The government, for its part, is wary of clamping down on the mutaween for fear of inciting a conservative backlash and is walking a fine line between the religious police and an increasingly angry populace. While dismantling of the force is unrealistic, this delicate moment opens a window of opportunity for Saudis. By continuing to voice anger and disapproval, the public may provide Riyadh with the leverage it needs to demand police adherence to regulations already in place, and slowly weaken the commission’s influence.

The commission was formed in 1940 to enforce the implementation of Shariah, or Islamic law. It began its rise to prominence in 1979, after religious fanatics seized the Grand Mosque in Mecca, denounced the royal family and called for new leadership. In the aftermath of the bloody two-week siege, Saudi clerics were given plenty of funding and a free hand to regulate morality.

Today some 4,000 members of the mutaween patrol the streets, enforcing dress codes, the strict separation of men and women, the observance of daily prayers and other behavior that it considers to fall under the purview of Islam. Women, for example, are forbidden to drive.

Although the force was initially embraced by Saudis, who are still predominantly religious and conservative, a series of incidents has increasingly soured public attitudes toward it. In 2002 in Mecca, 15 girls died in a school fire, prevented from fleeing by mutaween who claimed the students were inappropriately covered. In 2007, a dozen mutaween entered a Riyadh family’s home and fatally beat a 28-year-old man whom they suspected of illegally possessing alcohol. The man’s death outraged Saudis, and a lawsuit was brought, one of the first instances of legal action against the force. The charges were subsequently dropped, but the suit helped open the door to criticism, including by the press.

Today, Saudi opinion of the commission is at an all-time low. Resentment grew last year when King Abdullah increased the force’s budget to $390 million. The spread of smartphones has made it easier to disseminate evidence of police overreach, and it is now more difficult for the force to sweep accusations under the carpet. Despite this, the fact that most cases brought against the commission still end in acquittals or dropped charges has done little to endear the religious police to Saudis.

Now, internal fault lines seem to be widening as well. Mr. Sheikh is increasingly coming under attack by the force’s more conservative members for being too liberal and too Westernized.

Shortly after taking over in 2012, Mr. Sheikh spearheaded a series of reforms aimed at bringing the mutaween in line. Volunteers were no longer allowed to join mutaween patrols; the confiscation of phones and other personal belongings was forbidden; workshops were introduced to teach mutaween how to deal with the public; the police could no longer receive funds from private businesses. Chief among Mr. Sheikh’s reforms was a ban on car chases — but the incident last September made it painfully clear that his orders were being ignored.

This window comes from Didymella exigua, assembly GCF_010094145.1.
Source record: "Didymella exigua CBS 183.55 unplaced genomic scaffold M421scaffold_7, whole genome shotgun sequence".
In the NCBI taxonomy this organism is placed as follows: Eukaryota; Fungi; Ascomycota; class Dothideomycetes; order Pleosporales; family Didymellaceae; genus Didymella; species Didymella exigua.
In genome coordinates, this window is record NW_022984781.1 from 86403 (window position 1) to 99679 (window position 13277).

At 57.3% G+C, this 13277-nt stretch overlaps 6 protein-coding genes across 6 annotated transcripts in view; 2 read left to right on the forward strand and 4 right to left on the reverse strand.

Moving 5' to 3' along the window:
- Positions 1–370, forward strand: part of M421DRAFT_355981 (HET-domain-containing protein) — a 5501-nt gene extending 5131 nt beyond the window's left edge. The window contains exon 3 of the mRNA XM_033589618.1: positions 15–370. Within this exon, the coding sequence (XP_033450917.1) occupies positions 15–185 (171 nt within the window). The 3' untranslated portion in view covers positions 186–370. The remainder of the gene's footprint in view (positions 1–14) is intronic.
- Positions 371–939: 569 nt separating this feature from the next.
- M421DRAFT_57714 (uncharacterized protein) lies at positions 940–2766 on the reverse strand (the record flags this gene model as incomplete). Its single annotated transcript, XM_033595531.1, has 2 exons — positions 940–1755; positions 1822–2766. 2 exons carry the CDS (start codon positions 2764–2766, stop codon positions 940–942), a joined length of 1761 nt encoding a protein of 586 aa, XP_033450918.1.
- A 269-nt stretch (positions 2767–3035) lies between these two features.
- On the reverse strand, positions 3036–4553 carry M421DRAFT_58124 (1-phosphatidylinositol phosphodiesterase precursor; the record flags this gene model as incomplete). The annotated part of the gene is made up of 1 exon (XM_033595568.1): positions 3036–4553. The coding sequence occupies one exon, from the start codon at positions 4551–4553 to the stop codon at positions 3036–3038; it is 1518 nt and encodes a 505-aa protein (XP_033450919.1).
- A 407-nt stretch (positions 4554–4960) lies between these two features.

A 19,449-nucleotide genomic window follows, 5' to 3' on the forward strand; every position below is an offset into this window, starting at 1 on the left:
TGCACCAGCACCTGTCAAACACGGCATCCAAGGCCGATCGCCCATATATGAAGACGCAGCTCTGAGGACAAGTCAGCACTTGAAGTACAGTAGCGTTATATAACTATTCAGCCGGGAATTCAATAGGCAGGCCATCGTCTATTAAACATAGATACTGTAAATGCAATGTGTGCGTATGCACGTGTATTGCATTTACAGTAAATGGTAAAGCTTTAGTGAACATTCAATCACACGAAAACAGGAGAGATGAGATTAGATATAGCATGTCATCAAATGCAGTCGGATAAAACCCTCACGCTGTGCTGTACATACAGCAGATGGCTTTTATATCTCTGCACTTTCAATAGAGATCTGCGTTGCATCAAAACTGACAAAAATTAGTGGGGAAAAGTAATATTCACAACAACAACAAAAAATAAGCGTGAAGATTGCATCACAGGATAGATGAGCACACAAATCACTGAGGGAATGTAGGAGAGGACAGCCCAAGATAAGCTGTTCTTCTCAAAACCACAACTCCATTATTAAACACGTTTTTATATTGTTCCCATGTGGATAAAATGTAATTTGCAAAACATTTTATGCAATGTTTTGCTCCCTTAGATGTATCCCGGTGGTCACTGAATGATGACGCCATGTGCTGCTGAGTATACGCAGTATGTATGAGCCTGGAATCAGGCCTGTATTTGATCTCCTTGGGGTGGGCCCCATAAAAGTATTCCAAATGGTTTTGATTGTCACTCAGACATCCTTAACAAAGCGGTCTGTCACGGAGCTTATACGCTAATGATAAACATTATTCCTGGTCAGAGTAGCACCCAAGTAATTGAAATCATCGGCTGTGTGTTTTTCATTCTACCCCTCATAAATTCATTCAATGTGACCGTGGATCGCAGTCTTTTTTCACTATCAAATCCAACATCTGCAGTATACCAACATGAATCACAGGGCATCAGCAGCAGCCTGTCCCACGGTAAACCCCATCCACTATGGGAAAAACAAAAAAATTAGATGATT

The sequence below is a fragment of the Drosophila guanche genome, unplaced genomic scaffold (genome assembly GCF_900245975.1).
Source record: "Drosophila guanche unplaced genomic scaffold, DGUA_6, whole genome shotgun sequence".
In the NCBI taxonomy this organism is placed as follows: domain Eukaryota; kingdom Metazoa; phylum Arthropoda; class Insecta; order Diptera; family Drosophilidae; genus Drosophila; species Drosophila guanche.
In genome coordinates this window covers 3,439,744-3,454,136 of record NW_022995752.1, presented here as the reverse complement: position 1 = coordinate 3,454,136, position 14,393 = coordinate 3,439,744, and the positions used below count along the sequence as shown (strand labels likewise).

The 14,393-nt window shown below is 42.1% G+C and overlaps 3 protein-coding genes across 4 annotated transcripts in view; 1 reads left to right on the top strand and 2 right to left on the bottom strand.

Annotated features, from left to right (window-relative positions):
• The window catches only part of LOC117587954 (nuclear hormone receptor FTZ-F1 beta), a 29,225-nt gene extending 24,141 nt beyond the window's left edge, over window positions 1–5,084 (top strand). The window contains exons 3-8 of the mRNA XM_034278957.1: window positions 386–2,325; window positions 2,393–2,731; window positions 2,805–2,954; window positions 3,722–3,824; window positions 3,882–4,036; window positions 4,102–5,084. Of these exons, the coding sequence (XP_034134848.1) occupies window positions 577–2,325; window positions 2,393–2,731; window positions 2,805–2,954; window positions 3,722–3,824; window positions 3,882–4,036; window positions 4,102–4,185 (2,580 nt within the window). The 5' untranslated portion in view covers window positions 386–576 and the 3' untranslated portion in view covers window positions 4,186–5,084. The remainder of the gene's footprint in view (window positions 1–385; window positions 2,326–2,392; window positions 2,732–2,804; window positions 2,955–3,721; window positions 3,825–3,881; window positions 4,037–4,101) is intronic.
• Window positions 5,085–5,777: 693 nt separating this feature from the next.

In a controversial October interview with Rotana, a Saudi TV channel, Mr. Sheikh admitted that one of his most trusted confidants had recorded their conversations for use against him. The interview appeared soon after reports surfaced in the press of an attempt to murder Mr. Sheikh in a hit-and-run, allegedly ordered by the Muslim Brotherhood.

Mr. Sheikh may not be able to rein in the mutaween, but there are signs that social media may be helping to counter the commission’s repressive regime. Saudis have thwarted several attempts to restrict phone and Internet use over the years, including a 2004 ban on camera phones (still forbidden in areas reserved for women only). The country’s current smartphone use is the third highest in the world. Despite strict regulations on Internet activity, Saudis are among the largest adopters of Twitter in the Arab world; 4.9 million Saudis were on Facebook as of early 2012.

Last October, a woman in Qassim, considered Saudi Arabia’s most conservative region, lashed out at a member of the religious police who demanded that she cover her entire face (she was wearing a veil that left her eyes exposed). “Don’t provoke me!” the woman retorted. “Do you think we don’t know our own religion? We know our religion, and covered up before you even existed. The full facial cover is not forced upon a woman!” A 42-second video of her response blew up on Saudi social media. Using the hashtag #Don’tProvoke, people tweeted messages of support, criticizing the officer for berating a modestly dressed woman, and for doing so in front of her children. The public outpouring was a rarity in a country where, when it comes to confrontations between men and women, it is generally accepted that women are to blame.

Her response highlighted the perception that the commission is an intrusive body that seeks to impose a narrow vision of religion on Saudi women. Equally noteworthy was her rejection of the officer’s definition of appropriate veiling practice. After years of relying on the teachings of a single religious authority, the websites and social networks the mutaween have fought so hard to repress have facilitated the spread of alternative views.